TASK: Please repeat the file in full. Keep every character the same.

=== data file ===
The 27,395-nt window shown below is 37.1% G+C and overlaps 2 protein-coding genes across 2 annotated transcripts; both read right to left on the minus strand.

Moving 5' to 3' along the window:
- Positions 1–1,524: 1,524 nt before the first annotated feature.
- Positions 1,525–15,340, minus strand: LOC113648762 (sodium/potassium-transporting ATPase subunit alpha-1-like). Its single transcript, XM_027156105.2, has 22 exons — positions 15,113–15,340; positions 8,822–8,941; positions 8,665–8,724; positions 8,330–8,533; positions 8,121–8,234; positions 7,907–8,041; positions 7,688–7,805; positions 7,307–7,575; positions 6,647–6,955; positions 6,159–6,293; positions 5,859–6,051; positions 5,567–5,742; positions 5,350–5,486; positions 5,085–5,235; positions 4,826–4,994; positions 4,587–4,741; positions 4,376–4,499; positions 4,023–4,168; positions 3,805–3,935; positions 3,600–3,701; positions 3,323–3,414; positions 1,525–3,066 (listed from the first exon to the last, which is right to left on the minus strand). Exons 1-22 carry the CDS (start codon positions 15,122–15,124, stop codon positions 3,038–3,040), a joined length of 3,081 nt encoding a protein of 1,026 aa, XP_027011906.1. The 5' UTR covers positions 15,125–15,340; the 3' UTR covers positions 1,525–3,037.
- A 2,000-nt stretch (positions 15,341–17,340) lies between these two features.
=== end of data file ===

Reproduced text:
The 27,395-nt window shown below is 37.1% G+C and overlaps 2 protein-coding genes across 2 annotated transcripts; both read right to left on the minus strand.

Moving 5' to 3' along the window:
- Positions 1–1,524: 1,524 nt before the first annotated feature.
- Positions 1,525–15,340, minus strand: LOC113648762 (sodium/potassium-transporting ATPase subunit alpha-1-like). Its single transcript, XM_027156105.2, has 22 exons — positions 15,113–15,340; positions 8,822–8,941; positions 8,665–8,724; positions 8,330–8,533; positions 8,121–8,234; positions 7,907–8,041; positions 7,688–7,805; positions 7,307–7,575; positions 6,647–6,955; positions 6,159–6,293; positions 5,859–6,051; positions 5,567–5,742; positions 5,350–5,486; positions 5,085–5,235; positions 4,826–4,994; positions 4,587–4,741; positions 4,376–4,499; positions 4,023–4,168; positions 3,805–3,935; positions 3,600–3,701; positions 3,323–3,414; positions 1,525–3,066 (listed from the first exon to the last, which is right to left on the minus strand). Exons 1-22 carry the CDS (start codon positions 15,122–15,124, stop codon positions 3,038–3,040), a joined length of 3,081 nt encoding a protein of 1,026 aa, XP_027011906.1. The 5' UTR covers positions 15,125–15,340; the 3' UTR covers positions 1,525–3,037.
- A 2,000-nt stretch (positions 15,341–17,340) lies between these two features.